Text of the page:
MADRID (Reuters) - Jaime Ortiz-Patino, a Spain-based golf promoter who created the famous Valderrama course and who was one of the driving forces behind the growth of the sport in the Iberian nation, has died at the age of 82.
“Jaime Ortiz-Patino...passed away this morning in the Costa del Sol hospital in Marbella,” the Spanish golf federation (RFEG) said in a statement on their website (www.rfeg.es) on Thursday.
Born to Bolivian parents in Paris in June 1930, Ortiz-Patino created the Valderrama course, designed by Robert Trent Jones, in the mid 1980s and was able to lure the Ryder Cup there in 1997, the first time the competition has been held outside the British Isles.
The course was the home of the Volvo Masters between 1988 and 1996 and from 2002 to 2008 and has also hosted the Amex World Championships and the Andalucia Masters.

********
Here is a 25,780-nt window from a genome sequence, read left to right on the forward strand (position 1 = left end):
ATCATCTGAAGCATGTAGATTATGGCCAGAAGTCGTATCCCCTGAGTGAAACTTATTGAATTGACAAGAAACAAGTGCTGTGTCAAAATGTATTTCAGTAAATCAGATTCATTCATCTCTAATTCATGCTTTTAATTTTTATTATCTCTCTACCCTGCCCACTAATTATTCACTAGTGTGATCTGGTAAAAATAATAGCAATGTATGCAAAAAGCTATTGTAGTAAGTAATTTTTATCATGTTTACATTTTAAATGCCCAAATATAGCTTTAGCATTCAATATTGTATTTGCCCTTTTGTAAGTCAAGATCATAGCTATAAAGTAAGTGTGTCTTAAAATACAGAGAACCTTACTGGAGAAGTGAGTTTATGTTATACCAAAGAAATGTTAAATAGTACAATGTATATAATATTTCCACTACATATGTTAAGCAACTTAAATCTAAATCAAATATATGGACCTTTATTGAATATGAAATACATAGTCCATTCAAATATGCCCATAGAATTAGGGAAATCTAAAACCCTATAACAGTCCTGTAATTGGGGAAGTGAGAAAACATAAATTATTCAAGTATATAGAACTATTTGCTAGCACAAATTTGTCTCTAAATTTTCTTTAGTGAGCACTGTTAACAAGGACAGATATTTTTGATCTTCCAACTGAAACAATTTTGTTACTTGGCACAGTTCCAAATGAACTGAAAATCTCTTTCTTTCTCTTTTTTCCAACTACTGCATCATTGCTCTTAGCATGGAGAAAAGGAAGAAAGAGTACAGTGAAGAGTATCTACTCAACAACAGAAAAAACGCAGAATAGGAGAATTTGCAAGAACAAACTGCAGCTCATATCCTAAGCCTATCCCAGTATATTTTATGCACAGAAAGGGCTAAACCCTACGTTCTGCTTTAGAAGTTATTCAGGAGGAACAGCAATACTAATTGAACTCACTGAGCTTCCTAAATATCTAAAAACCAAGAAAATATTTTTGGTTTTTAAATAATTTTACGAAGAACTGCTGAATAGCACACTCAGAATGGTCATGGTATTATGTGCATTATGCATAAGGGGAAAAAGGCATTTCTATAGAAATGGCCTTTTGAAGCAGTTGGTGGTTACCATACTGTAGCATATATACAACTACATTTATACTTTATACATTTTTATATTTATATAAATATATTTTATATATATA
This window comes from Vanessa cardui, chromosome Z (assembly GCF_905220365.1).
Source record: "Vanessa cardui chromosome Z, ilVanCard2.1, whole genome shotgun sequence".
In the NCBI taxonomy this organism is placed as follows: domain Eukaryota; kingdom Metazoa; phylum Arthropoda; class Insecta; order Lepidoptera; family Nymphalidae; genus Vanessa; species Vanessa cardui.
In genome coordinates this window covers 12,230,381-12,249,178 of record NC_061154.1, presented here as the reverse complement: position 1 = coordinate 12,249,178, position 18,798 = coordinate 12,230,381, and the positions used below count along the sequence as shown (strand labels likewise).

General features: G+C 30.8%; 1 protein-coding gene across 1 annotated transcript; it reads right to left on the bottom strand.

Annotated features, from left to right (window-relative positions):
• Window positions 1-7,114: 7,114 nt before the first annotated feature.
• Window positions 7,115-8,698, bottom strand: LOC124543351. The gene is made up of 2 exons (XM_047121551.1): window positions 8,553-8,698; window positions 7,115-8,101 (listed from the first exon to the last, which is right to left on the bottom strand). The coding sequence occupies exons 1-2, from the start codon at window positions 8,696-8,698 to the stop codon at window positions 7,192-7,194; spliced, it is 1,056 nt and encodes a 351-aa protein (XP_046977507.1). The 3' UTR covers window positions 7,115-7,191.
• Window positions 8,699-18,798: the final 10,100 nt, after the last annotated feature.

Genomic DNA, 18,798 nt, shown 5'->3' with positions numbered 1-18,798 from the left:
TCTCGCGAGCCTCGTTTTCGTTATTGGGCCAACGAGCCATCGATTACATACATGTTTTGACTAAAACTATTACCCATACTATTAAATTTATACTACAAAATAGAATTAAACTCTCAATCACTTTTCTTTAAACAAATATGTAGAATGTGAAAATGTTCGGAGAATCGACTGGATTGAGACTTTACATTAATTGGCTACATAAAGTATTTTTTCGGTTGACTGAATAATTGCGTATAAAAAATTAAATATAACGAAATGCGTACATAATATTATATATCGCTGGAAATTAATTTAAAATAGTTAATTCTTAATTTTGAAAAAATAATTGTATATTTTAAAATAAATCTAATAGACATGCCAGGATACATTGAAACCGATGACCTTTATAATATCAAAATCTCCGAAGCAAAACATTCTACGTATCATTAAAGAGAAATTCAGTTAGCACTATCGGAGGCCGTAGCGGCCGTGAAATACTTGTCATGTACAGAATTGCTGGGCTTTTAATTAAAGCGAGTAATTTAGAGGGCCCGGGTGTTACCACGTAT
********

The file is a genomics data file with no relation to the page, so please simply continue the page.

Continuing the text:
Known as “Jimmy” to his friends, Ortiz-Patino, whose grandfather was a fabulously wealthy Bolivian tin magnate, amassed a collection of golfing memorabilia that captured the history of the game over 500 years.
It included clubs, balls, prints, books and manuscripts, ceramics, photographs and paintings and was auctioned at Christie’s in London last year.
“All the members of the Spanish golf federation would like to express their deepest condolences to family and friends,” the RFEG said. “Rest in peace.”
Reporting by Iain Rogers, editing by John Mehaffey